Discovering the Deli: Cole Slaw

Some time in the fall, I decided my long-term goal would be to open my deli. I grew up on deli food and miss it so - the soft, seeded-rye; stinky chopped chicken livers; the dew on the windows from the corned beefs… corning; the grease-glazed knishes; mountains of yellow potato salad. Delaware is not a haven for such gastronomical delights beyond chicken ‘n dumplings and steamed crabs. My very indiscriminate love of good food was born of my experience with really good deli food. So, in seven years, I want to open a deli. I have never been good with the more subtle nuance of fine dining, am not very adept at any particular nationality’s cuisine nor do I know how to fling a pizza dough. I do enjoy really good deli fare and think many other people do, too. So, the goal is to bring my sunset years into focus flanked by two slices of that rye bread shmeared with spicy brown mustard and pastrami. Between now and then, however, I have to figure out how to do it without losing my shirt.

            The plan is to explore, in ridiculous detail, the favorites that make up the menu of classic delicatessens, legendary for blending the food of immigrants, mostly from Central and Eastern Europe, with American appeal. I do not really need to delve headlong into the history of the deli as institution in this country; like the colloquialisms that bespeckle our geography, the food offered at delis varies from town to town. For that matter, the food can vary from street to street! So, knowing about the deli itself is not quite as important as knowing well what is contained therein. New York delicatessens are legendary, and for good reason. Katz’s Deli is a landmark, a shrine, to the cornerstone of what defines a quintessential delicatessen. Even the more touristy places like Maxie’s and Roxy in Times Square eloquently do justice by offering an array of classic deli dishes. Deli food is not limited, though, to the big island. While I haven’t yet visited every city in the country, I would guess that there are some respectable delis throughout the country. Certainly, Miami, Pittsburgh, Philadelphia, Los Angeles, Las Vegas and Atlantic City have all done me well when hankering for some matzoh ball soup and a Reuben. Some venues offer local specialties or eclectic tastes of the particular deli operator. New York delis often have the trademark, paper-thin pizza. Further west, pizza is in the pizzeria across the street from the deli. Up north, subs or hoagies are on the same menu next to blintzes and brisket. So it goes that flavors vary by locale. The classics, though, like Bach, Sinatra and The Beatles, may be interpreted differently, but are always on the playlist. Call them standards, call them ‘must haves,’ there are just some dishes that must be there to be called a deli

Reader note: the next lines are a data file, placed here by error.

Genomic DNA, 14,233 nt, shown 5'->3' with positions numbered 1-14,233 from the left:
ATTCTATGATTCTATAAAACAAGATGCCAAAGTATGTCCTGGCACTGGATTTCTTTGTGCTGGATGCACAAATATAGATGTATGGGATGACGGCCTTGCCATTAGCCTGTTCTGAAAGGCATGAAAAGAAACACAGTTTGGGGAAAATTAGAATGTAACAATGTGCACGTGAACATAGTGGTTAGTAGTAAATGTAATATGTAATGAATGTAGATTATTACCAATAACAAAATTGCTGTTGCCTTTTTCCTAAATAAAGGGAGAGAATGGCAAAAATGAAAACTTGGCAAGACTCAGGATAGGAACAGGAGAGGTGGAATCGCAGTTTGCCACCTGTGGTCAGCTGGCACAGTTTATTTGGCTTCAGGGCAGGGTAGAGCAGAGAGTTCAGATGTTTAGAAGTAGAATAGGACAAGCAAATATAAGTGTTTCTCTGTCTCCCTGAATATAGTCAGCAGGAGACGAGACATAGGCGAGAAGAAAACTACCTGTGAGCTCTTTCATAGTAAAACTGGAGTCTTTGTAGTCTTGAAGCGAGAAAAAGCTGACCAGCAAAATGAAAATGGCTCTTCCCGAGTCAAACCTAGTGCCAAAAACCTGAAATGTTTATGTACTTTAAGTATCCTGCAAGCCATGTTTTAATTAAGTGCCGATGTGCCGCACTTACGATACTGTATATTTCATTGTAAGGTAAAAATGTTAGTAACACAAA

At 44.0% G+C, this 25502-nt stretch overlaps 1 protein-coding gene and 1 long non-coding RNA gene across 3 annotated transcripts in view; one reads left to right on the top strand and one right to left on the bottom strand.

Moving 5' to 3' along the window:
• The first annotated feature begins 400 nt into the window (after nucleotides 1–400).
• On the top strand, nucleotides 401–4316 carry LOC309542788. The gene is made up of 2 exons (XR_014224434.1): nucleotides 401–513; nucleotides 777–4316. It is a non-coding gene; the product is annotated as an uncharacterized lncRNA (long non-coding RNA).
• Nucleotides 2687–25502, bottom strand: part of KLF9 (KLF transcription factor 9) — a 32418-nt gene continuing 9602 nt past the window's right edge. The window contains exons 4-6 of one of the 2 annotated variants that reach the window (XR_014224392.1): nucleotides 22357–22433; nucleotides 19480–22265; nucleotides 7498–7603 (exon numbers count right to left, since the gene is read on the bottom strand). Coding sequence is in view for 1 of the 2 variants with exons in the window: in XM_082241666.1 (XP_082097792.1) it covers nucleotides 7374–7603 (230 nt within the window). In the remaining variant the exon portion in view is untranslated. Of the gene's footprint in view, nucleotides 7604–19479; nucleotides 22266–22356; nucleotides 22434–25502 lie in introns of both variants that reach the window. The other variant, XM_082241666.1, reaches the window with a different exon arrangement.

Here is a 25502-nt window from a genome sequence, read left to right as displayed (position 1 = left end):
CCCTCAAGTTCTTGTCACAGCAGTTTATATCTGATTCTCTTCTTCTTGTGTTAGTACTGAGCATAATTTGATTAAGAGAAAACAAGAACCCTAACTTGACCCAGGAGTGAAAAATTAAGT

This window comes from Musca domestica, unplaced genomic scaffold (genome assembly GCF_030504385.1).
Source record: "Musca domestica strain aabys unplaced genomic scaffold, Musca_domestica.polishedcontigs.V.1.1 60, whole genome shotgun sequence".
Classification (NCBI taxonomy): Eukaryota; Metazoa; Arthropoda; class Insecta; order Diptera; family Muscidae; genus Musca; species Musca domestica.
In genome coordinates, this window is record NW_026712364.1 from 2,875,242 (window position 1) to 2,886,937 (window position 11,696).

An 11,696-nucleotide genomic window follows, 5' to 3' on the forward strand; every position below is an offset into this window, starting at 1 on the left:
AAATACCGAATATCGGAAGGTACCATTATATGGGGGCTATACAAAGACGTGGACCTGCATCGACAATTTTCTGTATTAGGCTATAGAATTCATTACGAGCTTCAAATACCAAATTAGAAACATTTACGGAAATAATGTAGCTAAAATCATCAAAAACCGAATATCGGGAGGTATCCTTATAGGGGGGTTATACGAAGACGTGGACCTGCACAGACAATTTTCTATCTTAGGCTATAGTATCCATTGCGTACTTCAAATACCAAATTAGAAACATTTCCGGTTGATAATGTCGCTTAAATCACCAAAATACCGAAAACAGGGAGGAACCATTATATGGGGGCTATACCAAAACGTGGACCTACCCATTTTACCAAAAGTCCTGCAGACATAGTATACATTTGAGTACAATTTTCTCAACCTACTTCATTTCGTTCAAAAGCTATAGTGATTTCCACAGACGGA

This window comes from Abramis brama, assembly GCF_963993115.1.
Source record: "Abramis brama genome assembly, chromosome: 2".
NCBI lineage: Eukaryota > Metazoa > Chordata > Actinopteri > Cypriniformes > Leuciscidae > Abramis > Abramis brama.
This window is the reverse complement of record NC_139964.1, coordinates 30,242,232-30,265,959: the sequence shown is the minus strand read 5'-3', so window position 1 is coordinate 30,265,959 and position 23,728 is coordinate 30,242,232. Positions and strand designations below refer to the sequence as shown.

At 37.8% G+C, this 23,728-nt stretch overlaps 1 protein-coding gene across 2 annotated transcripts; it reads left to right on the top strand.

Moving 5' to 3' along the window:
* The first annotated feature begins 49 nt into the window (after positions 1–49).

Chapter 2: Coleslaw

There is nothing sexy about coleslaw. It is brusque, messy and a bit funny looking. It is not a hybrid of super-premium ingredients and it is not served well with very costly enhancements. It is not schmaltzy. Instead, it is a give-away, heaped on tables at respectable delis, slathered on pulled-pork sandwiches and dropped along peppery fried chicken. While the (mostly anecdotal) evidence points to origins Dutch in nature, it calls the domestic deli its home.  Simply ‘slaw,’ it has many incarnations depending on the locale from which it hails. The Carolinas acidify their cabbage salad with an ample dowsing in vinegar, a complement to the smoky-sweet of real barbecue. The coleslaw of deli-land that I speak of is creamy and crisp and oniony. Spare the indignation and surrender that this is the coleslaw that abounds in my deli.

Cabbage is pickled, fermented, sweetened, braised and myriad more iterations. It has even come under fire as svelte-figure fighter for its bloating qualities; Iike skimping on the sauerkraut on a reuben is really not an option, cabbage has a righteous place on the deli table as a gas factory, or not.

For the coleslaw, it is shredded, chunked or minced. It is dressed with a subtly sweet, creamy dressing studded with minced onions and little bits of carrots for color, contrast and just a tap of flavor.  There is a great deal of care in proportions in this regard; the slaw is a finicky guy that needs extraordinary tasting, adjusting and due regard to make this slovenly fellow sing, dance and cha-cha-cha across the dining room table. It is the care in preparation, from the knife work to the creamy dressing that makes abundant, but oft-overlooked, cabbage become an integral part of the deli experience.

The vegetables:

7 Cups, green cabbage, minced, but not mush

1/3 cup, carrot, grated

1/3 cup, yellow onion, small dice

Mix the vegetables and set aside.

The Dressing:

¼ cup, granulated sugar

1/3 cup, white vinegar

½ cup, mayonnaise

¼ cup, buttermilk

About 1 teaspoon of salt and half that of pepper

Dissolve the sugar in the vinegar. Combine the additional dressing ingredients. Stir the dressing mixture into the vegetables. Refrigerate until thoroughly chilled. Sample and adjust the seasoning as needed.

This coleslaw works with… well, just about everything I love eating in a delicatessen. There is no mention of broccoli-slaw, oriental slaw or other variants of the creamy version offered above. Instead, we are manipulating a prolific vegetable to be something that it can easily become.

Sometimes food is better left unfettered and painted with the broadest brush; unambiguous, forthright and, maybe, just a bit opinionated. The coleslaw is big without being a shlemazl. It is fun to eat, easy to prepare and, above all else, just plain tastes good.

Next month in the deli: Corned beef